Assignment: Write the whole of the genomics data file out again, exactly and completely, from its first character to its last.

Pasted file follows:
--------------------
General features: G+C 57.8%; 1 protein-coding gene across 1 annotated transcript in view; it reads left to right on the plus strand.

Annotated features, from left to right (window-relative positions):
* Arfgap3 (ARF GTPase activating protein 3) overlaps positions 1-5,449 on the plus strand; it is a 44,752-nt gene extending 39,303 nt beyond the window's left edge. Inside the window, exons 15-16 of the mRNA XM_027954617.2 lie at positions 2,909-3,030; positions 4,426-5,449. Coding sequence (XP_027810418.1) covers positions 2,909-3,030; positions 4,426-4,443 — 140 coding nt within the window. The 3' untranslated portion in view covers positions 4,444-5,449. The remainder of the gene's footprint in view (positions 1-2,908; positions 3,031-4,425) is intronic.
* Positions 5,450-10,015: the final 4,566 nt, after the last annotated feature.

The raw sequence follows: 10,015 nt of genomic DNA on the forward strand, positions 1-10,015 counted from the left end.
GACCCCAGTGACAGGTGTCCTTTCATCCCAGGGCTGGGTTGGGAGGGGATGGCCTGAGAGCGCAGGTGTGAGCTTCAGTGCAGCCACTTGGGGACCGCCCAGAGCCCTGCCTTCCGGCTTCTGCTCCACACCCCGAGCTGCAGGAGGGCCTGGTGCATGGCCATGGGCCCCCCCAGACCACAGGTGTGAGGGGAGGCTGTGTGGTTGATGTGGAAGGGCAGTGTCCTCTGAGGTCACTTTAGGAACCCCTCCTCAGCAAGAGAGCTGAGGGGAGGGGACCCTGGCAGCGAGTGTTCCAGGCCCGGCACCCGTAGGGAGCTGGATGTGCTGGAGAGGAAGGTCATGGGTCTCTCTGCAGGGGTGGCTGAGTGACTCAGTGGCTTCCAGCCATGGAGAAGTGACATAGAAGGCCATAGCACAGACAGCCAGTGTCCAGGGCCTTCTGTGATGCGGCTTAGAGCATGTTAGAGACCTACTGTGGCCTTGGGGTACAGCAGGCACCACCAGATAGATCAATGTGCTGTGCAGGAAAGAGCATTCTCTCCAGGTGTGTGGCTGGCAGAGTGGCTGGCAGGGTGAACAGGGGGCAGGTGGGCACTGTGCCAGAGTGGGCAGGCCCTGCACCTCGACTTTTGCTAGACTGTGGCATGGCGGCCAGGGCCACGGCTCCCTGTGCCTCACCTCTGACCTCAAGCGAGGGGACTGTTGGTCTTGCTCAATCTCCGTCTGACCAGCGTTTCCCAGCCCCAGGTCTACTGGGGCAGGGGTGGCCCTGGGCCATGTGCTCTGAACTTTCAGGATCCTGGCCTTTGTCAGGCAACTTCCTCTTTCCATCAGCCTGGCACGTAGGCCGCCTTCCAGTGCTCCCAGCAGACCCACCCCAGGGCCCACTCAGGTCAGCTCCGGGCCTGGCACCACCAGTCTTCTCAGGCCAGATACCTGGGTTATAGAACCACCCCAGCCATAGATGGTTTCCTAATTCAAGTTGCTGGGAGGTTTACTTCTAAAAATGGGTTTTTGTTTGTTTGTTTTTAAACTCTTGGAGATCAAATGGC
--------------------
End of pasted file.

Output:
General features: G+C 57.8%; 1 protein-coding gene across 1 annotated transcript in view; it reads left to right on the plus strand.

Annotated features, from left to right (window-relative positions):
* Arfgap3 (ARF GTPase activating protein 3) overlaps positions 1-5,449 on the plus strand; it is a 44,752-nt gene extending 39,303 nt beyond the window's left edge. Inside the window, exons 15-16 of the mRNA XM_027954617.2 lie at positions 2,909-3,030; positions 4,426-5,449. Coding sequence (XP_027810418.1) covers positions 2,909-3,030; positions 4,426-4,443 — 140 coding nt within the window. The 3' untranslated portion in view covers positions 4,444-5,449. The remainder of the gene's footprint in view (positions 1-2,908; positions 3,031-4,425) is intronic.
* Positions 5,450-10,015: the final 4,566 nt, after the last annotated feature.

The raw sequence follows: 10,015 nt of genomic DNA on the forward strand, positions 1-10,015 counted from the left end.
GACCCCAGTGACAGGTGTCCTTTCATCCCAGGGCTGGGTTGGGAGGGGATGGCCTGAGAGCGCAGGTGTGAGCTTCAGTGCAGCCACTTGGGGACCGCCCAGAGCCCTGCCTTCCGGCTTCTGCTCCACACCCCGAGCTGCAGGAGGGCCTGGTGCATGGCCATGGGCCCCCCCAGACCACAGGTGTGAGGGGAGGCTGTGTGGTTGATGTGGAAGGGCAGTGTCCTCTGAGGTCACTTTAGGAACCCCTCCTCAGCAAGAGAGCTGAGGGGAGGGGACCCTGGCAGCGAGTGTTCCAGGCCCGGCACCCGTAGGGAGCTGGATGTGCTGGAGAGGAAGGTCATGGGTCTCTCTGCAGGGGTGGCTGAGTGACTCAGTGGCTTCCAGCCATGGAGAAGTGACATAGAAGGCCATAGCACAGACAGCCAGTGTCCAGGGCCTTCTGTGATGCGGCTTAGAGCATGTTAGAGACCTACTGTGGCCTTGGGGTACAGCAGGCACCACCAGATAGATCAATGTGCTGTGCAGGAAAGAGCATTCTCTCCAGGTGTGTGGCTGGCAGAGTGGCTGGCAGGGTGAACAGGGGGCAGGTGGGCACTGTGCCAGAGTGGGCAGGCCCTGCACCTCGACTTTTGCTAGACTGTGGCATGGCGGCCAGGGCCACGGCTCCCTGTGCCTCACCTCTGACCTCAAGCGAGGGGACTGTTGGTCTTGCTCAATCTCCGTCTGACCAGCGTTTCCCAGCCCCAGGTCTACTGGGGCAGGGGTGGCCCTGGGCCATGTGCTCTGAACTTTCAGGATCCTGGCCTTTGTCAGGCAACTTCCTCTTTCCATCAGCCTGGCACGTAGGCCGCCTTCCAGTGCTCCCAGCAGACCCACCCCAGGGCCCACTCAGGTCAGCTCCGGGCCTGGCACCACCAGTCTTCTCAGGCCAGATACCTGGGTTATAGAACCACCCCAGCCATAGATGGTTTCCTAATTCAAGTTGCTGGGAGGTTTACTTCTAAAAATGGGTTTTTGTTTGTTTGTTTTTAAACTCTTGGAGATCAAATGGC